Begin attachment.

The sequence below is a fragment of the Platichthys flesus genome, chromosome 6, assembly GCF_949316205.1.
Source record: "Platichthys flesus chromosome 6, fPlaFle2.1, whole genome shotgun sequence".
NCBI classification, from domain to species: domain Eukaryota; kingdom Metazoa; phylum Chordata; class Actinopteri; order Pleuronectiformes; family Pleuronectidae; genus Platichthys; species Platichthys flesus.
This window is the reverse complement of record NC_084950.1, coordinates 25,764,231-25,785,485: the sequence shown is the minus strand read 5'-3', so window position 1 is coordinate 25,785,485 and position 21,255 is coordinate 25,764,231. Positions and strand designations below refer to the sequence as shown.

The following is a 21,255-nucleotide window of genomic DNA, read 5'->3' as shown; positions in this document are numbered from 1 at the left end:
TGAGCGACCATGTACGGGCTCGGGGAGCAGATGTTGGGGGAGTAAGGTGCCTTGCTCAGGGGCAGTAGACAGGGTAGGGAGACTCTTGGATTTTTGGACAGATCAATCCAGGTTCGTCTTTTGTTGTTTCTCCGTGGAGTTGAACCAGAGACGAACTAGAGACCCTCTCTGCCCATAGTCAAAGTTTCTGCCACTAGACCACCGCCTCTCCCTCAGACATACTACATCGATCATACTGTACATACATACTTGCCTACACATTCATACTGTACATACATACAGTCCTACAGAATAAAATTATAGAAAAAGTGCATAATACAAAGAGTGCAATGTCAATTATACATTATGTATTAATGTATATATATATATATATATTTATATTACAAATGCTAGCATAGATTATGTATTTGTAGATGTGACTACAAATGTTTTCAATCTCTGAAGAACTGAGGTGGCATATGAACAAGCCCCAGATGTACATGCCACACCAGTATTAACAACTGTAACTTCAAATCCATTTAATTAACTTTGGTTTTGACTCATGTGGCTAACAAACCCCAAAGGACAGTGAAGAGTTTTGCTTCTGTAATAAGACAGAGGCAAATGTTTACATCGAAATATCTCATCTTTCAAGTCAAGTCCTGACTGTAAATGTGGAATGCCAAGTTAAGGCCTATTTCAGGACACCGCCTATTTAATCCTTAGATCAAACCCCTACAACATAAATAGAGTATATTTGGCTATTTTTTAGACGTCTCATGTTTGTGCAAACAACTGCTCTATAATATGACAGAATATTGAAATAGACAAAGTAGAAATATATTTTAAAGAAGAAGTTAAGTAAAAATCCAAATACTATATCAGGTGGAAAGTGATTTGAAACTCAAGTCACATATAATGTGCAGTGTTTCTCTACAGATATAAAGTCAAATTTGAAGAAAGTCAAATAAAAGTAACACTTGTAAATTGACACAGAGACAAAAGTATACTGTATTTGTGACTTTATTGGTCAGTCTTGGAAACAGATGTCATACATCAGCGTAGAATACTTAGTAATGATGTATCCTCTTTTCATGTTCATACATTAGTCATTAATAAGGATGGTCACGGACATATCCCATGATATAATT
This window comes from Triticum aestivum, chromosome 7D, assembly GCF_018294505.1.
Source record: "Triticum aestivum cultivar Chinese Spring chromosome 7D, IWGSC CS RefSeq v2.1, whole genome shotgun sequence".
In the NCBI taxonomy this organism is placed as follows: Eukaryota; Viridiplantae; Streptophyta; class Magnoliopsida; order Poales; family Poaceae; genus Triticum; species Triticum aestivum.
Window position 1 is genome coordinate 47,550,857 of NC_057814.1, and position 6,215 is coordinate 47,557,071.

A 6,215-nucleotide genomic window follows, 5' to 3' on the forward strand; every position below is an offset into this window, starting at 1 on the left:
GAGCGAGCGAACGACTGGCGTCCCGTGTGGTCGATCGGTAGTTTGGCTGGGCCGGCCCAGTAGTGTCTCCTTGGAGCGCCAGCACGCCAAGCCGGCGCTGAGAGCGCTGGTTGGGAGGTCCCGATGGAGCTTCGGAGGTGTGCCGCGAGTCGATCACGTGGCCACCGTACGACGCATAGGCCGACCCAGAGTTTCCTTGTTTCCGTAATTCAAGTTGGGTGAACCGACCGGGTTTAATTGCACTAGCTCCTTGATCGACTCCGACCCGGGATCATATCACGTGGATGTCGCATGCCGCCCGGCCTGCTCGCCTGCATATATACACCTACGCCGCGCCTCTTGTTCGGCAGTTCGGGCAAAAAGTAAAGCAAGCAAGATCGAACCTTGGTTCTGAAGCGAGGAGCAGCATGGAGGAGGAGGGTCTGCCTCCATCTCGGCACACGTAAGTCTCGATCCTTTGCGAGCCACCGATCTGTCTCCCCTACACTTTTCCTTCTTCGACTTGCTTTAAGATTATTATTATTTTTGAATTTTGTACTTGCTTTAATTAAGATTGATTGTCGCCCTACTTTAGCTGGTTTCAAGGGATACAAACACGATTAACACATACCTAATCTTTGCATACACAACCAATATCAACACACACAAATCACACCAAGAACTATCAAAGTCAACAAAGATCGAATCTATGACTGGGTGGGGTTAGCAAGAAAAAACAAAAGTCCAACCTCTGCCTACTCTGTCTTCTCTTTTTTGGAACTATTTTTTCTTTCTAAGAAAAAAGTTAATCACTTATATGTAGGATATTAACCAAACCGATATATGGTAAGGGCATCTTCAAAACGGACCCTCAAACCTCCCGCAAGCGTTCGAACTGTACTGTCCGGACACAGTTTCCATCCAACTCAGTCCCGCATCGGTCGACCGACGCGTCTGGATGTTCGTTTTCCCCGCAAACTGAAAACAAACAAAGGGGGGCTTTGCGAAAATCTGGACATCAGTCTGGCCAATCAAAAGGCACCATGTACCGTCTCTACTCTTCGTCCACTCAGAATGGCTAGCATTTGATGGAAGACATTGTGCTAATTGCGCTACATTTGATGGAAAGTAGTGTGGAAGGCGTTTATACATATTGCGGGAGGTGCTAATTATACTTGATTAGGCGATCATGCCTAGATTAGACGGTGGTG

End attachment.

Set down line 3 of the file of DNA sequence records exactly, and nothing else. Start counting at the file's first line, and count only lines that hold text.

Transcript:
NCBI classification, from domain to species: domain Eukaryota; kingdom Metazoa; phylum Chordata; class Actinopteri; order Pleuronectiformes; family Pleuronectidae; genus Platichthys; species Platichthys flesus.